Hi Dr. Diana,
Oh God, where to begin. He is at least alive, and capable of small movements and talking. When he removed allergens from his diet, his muscle spasms decreased significantly. Since I am not with him right now, I can’t report exactly how bad they are, nor can he tell me since his memory and his mental functions in general haven’t been so good. He’s been doing hot magnesium baths daily (should he take more magnesium?), and the floor helps him keep his hips in place.
His knee is messed up real bad and his folks won’t arrange for an appointment with his orthopedic doctor, despite the fact that he’s been complaining about this for a whole week. We suspect it’s a posterolateral knee injury of sorts, since his calf is rotating far beyond what it should. For now, we will try to keep it in a cast.
In a few weeks, I’ll have to rescue him from his household, where they neglect him. They forget to feed him, and he’s already 117lbs at a little over 6 feet tall. His heart rate is still very fast, his headaches are severe, he can barely walk (he shouldn’t be walking with the PL knee injury), yet his mother forces him to walk up and down a flight of stairs to get his food. He fell on the stairs once, and his mother, father and sister did not leave their dinner to help him. They rarely speak to him, they treat his room like a storage unit- as if he did not exist.
As soon as he hears back from his orthopedic doctor, he’s leaving, and I’m taking him back to New Orleans to take care of him.
And this blows my mind. I’m a full time college student (only 19 years old, to boot), with a part time job, with no parents, and yet I can take care of him better.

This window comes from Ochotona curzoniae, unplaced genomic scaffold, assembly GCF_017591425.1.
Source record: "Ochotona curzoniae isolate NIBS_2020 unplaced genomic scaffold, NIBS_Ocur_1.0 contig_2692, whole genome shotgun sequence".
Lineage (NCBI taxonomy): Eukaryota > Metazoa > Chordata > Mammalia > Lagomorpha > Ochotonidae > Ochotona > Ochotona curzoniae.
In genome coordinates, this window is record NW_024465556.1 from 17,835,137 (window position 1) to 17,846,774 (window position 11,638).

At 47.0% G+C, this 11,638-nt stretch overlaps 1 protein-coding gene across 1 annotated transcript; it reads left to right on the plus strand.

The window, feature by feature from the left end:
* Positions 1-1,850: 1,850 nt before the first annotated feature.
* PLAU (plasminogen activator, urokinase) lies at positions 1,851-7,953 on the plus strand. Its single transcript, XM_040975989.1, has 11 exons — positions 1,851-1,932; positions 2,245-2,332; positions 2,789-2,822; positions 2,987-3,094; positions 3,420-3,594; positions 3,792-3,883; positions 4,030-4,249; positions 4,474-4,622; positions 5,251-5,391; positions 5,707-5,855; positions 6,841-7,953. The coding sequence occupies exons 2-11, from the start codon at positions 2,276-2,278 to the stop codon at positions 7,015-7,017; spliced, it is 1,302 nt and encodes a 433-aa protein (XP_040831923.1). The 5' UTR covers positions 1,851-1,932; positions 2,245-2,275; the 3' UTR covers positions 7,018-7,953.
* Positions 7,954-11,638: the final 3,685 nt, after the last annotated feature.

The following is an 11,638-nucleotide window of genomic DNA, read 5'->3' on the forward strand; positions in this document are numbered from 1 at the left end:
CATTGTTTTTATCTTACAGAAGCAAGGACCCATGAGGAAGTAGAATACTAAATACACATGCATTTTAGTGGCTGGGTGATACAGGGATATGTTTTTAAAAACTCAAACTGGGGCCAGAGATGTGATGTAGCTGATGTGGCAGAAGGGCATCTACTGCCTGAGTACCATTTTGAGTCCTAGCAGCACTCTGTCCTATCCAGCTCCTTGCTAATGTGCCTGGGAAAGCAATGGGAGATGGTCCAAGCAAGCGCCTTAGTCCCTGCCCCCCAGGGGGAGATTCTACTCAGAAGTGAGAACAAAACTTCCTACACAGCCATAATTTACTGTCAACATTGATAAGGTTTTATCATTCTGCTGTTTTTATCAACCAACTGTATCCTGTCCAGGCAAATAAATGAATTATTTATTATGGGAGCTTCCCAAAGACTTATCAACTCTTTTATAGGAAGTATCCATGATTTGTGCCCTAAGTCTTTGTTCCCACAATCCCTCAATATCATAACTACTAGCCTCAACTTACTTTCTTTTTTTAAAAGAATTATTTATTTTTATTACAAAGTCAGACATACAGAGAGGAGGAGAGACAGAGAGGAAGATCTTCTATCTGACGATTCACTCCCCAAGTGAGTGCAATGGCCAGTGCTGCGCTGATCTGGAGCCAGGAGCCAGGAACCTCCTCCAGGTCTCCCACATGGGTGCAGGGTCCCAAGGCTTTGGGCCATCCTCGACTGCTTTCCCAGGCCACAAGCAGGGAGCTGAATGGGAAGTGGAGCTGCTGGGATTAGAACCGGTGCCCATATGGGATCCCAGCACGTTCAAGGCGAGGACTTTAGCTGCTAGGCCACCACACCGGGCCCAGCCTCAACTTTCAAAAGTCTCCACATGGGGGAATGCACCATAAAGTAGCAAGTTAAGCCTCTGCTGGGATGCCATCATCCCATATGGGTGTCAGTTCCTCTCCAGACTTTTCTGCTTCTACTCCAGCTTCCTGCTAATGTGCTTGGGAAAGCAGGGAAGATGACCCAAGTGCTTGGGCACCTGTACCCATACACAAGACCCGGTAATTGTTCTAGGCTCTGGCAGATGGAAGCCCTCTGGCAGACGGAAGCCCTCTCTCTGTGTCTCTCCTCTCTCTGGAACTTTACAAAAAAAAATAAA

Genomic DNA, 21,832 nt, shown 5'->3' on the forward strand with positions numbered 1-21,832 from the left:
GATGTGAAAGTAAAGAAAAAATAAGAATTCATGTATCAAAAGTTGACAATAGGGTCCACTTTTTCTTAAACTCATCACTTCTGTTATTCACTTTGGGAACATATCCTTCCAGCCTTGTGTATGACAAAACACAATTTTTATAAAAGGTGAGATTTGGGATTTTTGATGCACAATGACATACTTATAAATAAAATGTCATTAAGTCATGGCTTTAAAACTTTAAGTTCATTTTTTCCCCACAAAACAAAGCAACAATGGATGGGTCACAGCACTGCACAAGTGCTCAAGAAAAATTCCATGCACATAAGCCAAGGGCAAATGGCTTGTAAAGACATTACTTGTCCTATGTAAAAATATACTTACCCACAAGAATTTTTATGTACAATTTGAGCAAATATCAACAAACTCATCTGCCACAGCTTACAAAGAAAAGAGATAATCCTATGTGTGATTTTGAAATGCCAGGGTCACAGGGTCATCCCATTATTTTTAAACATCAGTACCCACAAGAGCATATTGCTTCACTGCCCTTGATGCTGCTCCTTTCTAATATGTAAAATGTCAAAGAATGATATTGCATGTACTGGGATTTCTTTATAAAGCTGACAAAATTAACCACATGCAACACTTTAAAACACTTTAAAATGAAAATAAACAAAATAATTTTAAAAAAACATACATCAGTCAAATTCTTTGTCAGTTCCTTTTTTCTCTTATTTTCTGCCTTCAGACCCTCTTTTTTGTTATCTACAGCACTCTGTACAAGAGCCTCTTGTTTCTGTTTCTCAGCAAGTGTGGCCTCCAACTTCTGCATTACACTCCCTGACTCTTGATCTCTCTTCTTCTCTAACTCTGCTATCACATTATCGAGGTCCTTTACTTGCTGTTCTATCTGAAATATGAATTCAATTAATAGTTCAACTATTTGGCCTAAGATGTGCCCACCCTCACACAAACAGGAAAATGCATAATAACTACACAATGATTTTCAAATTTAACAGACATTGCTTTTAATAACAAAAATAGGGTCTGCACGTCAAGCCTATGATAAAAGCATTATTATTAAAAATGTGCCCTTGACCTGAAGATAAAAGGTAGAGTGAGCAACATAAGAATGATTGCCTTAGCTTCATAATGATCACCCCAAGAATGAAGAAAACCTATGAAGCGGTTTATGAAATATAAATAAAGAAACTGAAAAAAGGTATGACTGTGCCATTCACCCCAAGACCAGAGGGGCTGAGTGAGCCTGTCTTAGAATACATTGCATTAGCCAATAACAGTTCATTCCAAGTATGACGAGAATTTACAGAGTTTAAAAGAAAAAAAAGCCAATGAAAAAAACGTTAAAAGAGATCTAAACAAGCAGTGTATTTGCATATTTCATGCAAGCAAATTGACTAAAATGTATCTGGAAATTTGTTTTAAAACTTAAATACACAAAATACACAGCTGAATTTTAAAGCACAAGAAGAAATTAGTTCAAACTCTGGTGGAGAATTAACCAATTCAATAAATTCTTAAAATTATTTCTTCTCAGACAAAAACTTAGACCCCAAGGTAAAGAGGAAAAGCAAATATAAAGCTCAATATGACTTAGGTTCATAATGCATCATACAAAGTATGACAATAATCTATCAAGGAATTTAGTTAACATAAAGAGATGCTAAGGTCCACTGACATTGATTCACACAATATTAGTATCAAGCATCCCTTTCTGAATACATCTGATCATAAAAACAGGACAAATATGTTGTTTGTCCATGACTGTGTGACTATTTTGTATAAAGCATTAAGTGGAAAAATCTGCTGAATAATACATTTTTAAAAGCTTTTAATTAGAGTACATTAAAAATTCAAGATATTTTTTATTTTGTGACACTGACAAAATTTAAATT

We have a plan as to what he needs:
-gain weight (target weight of at least 135-140lbs)
His family physician was afraid to prescribe him diamox because his weight was so low, that the doctor feared that any adverse reaction, even the dehydration, could send him into shock or a similar such shitty situation.
We can easily purchase this online or my brother can make a trip to south america, or see you in Dallas, but how much? How frequently?
-mast cell stabilizer
If it came down to it, we could buy this online as well. But again, how much, and how frequently? I hear of sodium cromolyn, but what form of it? There’s the OTC nasal spray according to wikipedia. Is that good? Is the inhaler better?
We will continue his allergen free diet (no processed meat, no eggs, no dairy, no soy), with an emphasis on ground meats (easier on his tummy) and coconut oil (the med. chain fatty acids are also much easier on his tummy). He cycles his calories in a way. Some days he can eat nearly 4000 cal, and the next day, barely 1500. (He gained 5 pounds quickly this way, but quickly lost that 5 when his mother forgot to get him food, and he was left with moldy bacon and fruits). We will continue his use of cannabis since it helps his pain more than vicodin or tramadol, without upsetting his stomach (in fact it helps with his stomach motility).